The Bureau of Prisons is seeking an advanced IT solution for managing health care behind bars.
The Bureau of Prisons is starting to shop around for a new electronic health record system for federal inmates.
The federal prison system already has a basic EHR -- the Bureau Electronic Medical Record, which has been in place in 2006, handles inmate data, prescription drug information, and supports some more advanced functions, including telemedicine for X-rays.
The BOP now appears to be scoping out a more advanced system that includes clinical decision-making capabilities, mobility, infectious disease outbreak management, and compliance with meaningful use guidelines promulgated by government and industry. Like any RFI, it does not put the agency on the hook to actually make a formal solicitation.
The EHR would serve a population of 219,000 federal offenders, about 80 percent of whom reside in federal facilities, with the rest scattered in privately-managed or local institutions. The BOP maintains a staff of 245 primary care physicians at its prisons, with an additional 165 physicians and 460 beds at seven advanced care facilities. While the effort is small compared with plans for a behemoth $11 billion EHR system at the Department of Defense, a request for information released by the BOP on May 30 spotlights some of the unique challenges of health care IT behind prison walls.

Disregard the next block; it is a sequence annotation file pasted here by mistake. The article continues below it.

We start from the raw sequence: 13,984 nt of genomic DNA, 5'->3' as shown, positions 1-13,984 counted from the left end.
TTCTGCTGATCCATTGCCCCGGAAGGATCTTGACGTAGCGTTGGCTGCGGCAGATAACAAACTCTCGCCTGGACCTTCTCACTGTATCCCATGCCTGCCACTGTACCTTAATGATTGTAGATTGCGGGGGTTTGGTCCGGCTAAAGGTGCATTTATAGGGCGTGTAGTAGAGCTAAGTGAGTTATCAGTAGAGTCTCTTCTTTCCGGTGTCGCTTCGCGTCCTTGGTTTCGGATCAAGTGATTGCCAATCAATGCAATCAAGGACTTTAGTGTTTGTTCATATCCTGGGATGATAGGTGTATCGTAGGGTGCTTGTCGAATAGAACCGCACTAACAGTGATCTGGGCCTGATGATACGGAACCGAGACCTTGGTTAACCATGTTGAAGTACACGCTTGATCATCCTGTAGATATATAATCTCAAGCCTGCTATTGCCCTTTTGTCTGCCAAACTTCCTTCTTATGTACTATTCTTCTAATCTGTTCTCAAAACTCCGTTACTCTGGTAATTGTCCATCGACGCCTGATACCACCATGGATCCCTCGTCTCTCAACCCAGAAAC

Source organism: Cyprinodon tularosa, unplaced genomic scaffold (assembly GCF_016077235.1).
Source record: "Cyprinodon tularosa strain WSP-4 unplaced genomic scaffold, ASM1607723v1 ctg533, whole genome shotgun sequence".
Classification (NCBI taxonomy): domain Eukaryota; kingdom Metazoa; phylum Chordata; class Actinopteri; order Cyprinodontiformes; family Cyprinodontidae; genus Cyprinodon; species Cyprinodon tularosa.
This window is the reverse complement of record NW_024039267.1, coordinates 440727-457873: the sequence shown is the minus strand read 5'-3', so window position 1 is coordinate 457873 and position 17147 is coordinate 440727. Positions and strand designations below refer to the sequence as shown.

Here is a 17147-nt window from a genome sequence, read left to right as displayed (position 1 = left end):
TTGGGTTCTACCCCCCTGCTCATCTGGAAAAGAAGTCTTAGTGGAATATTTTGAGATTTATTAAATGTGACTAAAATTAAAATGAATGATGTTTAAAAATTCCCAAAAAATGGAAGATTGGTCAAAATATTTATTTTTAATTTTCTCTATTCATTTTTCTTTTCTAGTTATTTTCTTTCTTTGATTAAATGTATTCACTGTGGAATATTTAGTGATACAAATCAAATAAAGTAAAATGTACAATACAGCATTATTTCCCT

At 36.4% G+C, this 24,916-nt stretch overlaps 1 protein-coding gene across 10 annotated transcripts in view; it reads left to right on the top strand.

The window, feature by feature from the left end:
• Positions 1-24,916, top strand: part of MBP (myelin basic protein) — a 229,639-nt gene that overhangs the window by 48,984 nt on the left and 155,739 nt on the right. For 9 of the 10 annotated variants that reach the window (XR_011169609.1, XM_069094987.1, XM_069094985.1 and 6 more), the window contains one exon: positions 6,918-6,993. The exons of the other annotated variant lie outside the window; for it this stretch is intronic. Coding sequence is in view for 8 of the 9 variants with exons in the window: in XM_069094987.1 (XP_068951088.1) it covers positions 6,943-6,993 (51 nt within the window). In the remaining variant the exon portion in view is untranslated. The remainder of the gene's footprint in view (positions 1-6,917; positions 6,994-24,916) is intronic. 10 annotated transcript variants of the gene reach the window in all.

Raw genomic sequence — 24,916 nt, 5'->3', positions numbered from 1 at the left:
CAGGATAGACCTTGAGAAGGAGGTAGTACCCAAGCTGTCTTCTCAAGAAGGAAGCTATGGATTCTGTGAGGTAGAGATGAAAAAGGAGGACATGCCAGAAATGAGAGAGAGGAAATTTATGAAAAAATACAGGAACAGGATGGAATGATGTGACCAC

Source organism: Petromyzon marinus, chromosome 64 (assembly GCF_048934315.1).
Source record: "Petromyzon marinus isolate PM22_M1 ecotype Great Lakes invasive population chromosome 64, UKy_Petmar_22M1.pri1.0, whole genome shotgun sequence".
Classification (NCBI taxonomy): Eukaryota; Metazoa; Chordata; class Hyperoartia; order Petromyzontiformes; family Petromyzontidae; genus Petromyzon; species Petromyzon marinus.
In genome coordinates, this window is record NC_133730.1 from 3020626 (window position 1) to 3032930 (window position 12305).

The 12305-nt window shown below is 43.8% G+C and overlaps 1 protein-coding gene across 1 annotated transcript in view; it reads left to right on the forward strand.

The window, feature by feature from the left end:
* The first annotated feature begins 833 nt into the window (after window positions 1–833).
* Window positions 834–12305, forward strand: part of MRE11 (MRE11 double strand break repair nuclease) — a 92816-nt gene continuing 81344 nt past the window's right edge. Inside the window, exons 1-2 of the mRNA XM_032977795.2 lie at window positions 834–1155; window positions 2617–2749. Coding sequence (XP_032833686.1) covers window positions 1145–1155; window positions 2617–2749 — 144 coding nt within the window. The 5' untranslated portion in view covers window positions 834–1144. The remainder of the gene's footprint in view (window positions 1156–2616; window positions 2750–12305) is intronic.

The BOP is looking to hear from individual EHR software firms and integrators. The RFI specifies that "vendors should ... take care to recognize the secure environment in which the solution will be deployed, e.g., inmates may be housed in open general population units or may be confined in a special housing unit where they are primarily confined to their cell for most of the day. Thus, any proposed solution should also include discussion of any mobile capabilities or limitations to ensure that the system can be accessed throughout various locations within the facility." The contracting document also advises that "vendors should also be cognizant that construction materials (such as concrete and rebar) may limit deployment options."
Security is also an important factor. The bureau is seeking information on whether a system supports 128-bit encryption, if it can build an audit trail of use, and supply tiered privileges that offer practitioners, administrators and IT personnel the appropriate level of access based on their needs.
The RFI makes no mention of whether an inmate's health record should be portable and can follow an inmate into the private or government health care system upon his or her release from custody. But the bureau is interested in learning from vendors whether their commercial EHR systems are interoperable with existing third-party systems.